Oh boy, can he talk

Bondi’s TV vet sure loves his pet sub­ject, writes Erica Thomp­son

Herald Sun - Switched On - - Guide - -

CHRIS Brown’s TV de­but of­fered a new twist on the old adage ‘‘never work with chil­dren or an­i­mals’’— never work with a kid who likes to talk a lot about an­i­mals.

The Syd­ney vet, who grew up sur­rounded by all crea­tures great and small cour­tesy of his fa­ther, the lo­cal vet, first ap­peared on cam­era as a four-year-old on the chil­dren’s show Romper Room.

All was go­ing well un­til host Miss Kim made the mis­take of ask­ing if any­one had any pets, Brown re­calls with a laugh.

‘‘To this point I’d been fairly shy, this lit­tle blond-haired kid just sit­ting on the edge of the stage,’’ Brown says. ‘‘But ap­par­ently I leapt across the group and grabbed the mi­cro­phone out of Miss Kim’s hand and looked straight down the cam­era.

‘‘Then I pro­ceeded to tell the world about the col­lec­tion of an­i­mals that we had, which was quite ex­ten­sive, with dad be­ing a vet.

‘‘I ran through the cow named Butch and the eight chick­ens, nam­ing each in­di­vid­u­ally, and there’s the dog, the cat, the finches, the don­key and what the don­key did and the fact that the dog did a lot of things that Dad said I couldn’t talk about.

‘‘I guess that was my in­tro­duc­tion to tele­vi­sion and it could have all ended very badly if the pro­duc­ers hadn’t been so tol­er­ant of this kid telling an­i­mal sto­ries.’’

Flash for­ward a few decades and Brown is still telling an­i­mal sto­ries, but this time he has his own show, Bondi Vet.

It was filmed over a year in the iconic Syd­ney beach­side sub­urb. Brown says it’s the per­fect back­drop for some of Aus­tralia’s most quirky an­i­mal tales.

‘‘Every­one’s try­ing to stand out and that rubs off on their choice of pets, so peo­ple tend to have ridicu­lous pets around Bondi,’’ he says.

‘‘It’s not just dogs and cats. We’ve seen peo­ple with kan­ga­roos and some­one has a goat. I’ve been looking af­ter a sick pen­guin.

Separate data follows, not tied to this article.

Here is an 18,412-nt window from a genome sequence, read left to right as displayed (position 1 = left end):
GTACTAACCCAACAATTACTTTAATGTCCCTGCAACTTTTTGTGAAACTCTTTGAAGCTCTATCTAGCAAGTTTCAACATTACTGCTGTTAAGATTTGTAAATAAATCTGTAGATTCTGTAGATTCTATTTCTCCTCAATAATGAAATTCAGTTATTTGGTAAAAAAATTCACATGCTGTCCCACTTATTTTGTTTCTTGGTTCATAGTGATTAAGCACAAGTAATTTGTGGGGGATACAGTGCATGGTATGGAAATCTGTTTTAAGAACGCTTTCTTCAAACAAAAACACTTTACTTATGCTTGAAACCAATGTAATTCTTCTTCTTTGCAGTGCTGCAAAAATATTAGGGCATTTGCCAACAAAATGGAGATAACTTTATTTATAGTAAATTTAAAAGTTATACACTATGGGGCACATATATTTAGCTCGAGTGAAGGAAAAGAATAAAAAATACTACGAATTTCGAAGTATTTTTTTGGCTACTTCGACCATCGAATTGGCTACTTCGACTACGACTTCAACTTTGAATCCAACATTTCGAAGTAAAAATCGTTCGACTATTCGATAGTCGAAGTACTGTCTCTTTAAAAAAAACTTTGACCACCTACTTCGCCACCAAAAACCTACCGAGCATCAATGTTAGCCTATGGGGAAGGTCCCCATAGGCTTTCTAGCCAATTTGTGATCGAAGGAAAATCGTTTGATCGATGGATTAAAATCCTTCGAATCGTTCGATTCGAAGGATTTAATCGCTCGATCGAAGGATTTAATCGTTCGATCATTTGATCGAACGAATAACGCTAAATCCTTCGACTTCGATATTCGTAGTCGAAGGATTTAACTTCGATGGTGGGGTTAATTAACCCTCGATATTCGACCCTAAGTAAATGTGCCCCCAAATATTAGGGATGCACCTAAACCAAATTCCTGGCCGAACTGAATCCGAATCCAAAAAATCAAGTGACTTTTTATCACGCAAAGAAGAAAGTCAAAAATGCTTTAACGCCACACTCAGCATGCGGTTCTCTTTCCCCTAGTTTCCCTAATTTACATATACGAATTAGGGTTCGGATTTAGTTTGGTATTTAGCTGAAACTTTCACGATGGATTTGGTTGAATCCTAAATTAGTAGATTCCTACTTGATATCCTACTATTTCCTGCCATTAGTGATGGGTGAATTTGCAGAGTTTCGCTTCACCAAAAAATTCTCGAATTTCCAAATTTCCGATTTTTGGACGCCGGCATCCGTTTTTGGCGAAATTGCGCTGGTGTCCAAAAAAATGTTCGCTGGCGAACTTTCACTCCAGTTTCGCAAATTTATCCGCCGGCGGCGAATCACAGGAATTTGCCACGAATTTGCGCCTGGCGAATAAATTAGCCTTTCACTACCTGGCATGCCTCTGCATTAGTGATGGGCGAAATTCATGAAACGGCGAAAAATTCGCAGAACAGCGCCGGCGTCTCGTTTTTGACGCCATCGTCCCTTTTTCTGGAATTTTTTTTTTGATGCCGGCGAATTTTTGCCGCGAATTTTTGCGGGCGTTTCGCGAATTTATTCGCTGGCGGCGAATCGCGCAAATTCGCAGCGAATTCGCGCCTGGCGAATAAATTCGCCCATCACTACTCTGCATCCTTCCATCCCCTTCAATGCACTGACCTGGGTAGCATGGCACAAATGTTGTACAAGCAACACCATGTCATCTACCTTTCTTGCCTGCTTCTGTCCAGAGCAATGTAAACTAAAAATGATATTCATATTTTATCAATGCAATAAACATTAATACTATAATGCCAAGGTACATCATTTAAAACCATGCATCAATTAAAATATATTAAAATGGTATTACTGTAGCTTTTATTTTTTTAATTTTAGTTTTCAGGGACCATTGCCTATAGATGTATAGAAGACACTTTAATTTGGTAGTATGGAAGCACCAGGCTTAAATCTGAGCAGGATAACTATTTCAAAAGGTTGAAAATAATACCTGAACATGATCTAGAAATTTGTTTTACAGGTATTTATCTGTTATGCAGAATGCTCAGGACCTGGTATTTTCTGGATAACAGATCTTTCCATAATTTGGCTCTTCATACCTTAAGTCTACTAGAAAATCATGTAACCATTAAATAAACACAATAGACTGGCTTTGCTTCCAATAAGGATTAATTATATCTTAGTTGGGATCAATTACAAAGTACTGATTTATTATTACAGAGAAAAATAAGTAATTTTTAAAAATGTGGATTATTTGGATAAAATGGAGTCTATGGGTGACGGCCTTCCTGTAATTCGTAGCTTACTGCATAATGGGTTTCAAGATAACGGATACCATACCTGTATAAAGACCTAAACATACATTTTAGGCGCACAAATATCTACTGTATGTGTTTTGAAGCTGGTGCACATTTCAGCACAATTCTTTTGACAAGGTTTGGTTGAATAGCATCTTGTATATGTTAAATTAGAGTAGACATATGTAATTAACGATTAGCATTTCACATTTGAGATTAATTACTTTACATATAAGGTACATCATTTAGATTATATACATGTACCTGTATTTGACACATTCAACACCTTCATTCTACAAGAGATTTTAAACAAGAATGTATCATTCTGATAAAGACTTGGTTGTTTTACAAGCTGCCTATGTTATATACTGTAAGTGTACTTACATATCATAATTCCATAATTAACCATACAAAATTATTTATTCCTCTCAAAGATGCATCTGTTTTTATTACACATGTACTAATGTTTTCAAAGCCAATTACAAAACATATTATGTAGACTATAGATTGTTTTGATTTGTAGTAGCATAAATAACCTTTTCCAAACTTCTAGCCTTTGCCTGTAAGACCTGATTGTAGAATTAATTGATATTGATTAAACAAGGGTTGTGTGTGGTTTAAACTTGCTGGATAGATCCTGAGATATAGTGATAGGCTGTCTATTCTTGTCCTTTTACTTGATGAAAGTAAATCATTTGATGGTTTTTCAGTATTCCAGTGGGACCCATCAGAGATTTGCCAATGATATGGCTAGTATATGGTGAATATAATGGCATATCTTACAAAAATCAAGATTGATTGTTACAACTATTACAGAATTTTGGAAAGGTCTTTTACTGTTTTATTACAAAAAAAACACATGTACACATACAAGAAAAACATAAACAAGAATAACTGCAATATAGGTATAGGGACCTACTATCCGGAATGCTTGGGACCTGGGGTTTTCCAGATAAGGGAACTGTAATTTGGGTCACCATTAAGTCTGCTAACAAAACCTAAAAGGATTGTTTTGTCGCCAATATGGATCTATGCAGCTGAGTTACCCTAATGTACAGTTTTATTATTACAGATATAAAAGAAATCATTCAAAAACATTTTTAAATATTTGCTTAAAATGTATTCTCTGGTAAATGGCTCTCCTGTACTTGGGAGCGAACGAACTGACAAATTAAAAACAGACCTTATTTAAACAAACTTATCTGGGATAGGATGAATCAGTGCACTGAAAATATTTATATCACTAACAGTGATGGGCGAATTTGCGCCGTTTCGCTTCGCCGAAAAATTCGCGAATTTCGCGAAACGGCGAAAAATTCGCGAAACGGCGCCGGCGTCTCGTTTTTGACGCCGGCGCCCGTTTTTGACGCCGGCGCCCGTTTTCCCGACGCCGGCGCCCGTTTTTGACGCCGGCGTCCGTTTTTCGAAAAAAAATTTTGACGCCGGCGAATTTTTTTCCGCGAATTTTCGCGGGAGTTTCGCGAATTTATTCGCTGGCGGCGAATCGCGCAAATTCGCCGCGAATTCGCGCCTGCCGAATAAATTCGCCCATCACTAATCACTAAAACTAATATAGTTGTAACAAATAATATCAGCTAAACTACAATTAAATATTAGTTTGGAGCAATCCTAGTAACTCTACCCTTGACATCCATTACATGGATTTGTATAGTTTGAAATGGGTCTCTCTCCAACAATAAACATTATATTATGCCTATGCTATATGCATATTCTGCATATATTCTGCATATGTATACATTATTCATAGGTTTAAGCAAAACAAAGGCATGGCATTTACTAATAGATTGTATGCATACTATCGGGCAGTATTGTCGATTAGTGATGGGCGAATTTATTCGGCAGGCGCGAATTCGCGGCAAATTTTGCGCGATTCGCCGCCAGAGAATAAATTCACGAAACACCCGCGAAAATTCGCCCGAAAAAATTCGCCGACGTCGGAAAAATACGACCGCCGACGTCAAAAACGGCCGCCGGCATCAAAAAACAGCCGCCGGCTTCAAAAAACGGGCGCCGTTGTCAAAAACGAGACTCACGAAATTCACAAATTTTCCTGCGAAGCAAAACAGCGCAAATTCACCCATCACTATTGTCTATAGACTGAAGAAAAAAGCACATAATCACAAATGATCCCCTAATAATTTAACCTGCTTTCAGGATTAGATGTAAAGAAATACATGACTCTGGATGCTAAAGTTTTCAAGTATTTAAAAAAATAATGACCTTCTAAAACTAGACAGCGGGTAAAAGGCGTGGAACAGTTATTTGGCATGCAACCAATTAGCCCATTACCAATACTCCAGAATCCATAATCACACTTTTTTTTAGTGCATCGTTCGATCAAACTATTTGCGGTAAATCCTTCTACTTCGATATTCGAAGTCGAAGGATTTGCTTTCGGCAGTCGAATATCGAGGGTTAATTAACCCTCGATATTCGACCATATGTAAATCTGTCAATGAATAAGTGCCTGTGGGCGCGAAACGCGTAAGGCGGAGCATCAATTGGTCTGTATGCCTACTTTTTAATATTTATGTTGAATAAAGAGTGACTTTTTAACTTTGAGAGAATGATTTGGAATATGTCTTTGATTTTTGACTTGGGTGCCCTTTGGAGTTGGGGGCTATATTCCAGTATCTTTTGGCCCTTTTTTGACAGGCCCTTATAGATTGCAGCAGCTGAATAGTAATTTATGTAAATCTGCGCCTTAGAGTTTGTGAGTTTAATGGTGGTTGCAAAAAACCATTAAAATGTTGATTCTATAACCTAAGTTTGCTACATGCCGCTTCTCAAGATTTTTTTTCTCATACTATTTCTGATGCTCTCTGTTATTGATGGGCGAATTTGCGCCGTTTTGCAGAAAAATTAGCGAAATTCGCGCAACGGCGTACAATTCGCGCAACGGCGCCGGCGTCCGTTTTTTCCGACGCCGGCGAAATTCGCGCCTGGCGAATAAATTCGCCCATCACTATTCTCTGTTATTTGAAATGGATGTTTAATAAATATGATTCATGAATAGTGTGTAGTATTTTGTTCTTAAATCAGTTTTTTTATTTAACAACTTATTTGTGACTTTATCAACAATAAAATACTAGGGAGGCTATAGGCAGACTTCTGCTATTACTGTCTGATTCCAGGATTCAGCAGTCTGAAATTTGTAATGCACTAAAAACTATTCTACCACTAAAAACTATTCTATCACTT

‘‘It’s al­most as if we’ve lifted up Bondi and given it a shake and out from be­tween the cracks have fallen things you wouldn’t ex­pect, do­ing things you wouldn’t ex­pect.’’

Even af­ter six years, Brown says he’s still amazed by some of the things pet own­ers ask for.

‘‘Cer­tainly, they want their pets to be healthy and that’s where we come in, but some of the ex­tra re­quests that we get for ‘en­hance­ments’ . . . it’s quite in­ter­est­ing.

‘‘There is one that we did about a month ago. I can’t say too much about him, but let’s say he’s looking a lot younger than he used to.’’

Though Brown hopes view­ers get a laugh out of many of the sto­ries, Bondi Vet has a se­ri­ous side.

‘‘Peo­ple should be pre­pared to be taken from the most amus­ing thing they’ve ever seen an an­i­mal do through to some of the most heart­break­ing things you’ve ever seen peo­ple do to an­i­mals,’’ he says.

‘‘But hope­fully there’s enough light and shade there that peo­ple will leave this show smil­ing.’’

Light and shade:

Chris Brown, with dogs Abbey and Ge­orgie on Bondi Beach in Syd­ney, says peo­ple ask for some weird things. Pic­ture: JEREMY PIPER

Newspapers in English

Newspapers from Australia

© PressReader. All rights reserved.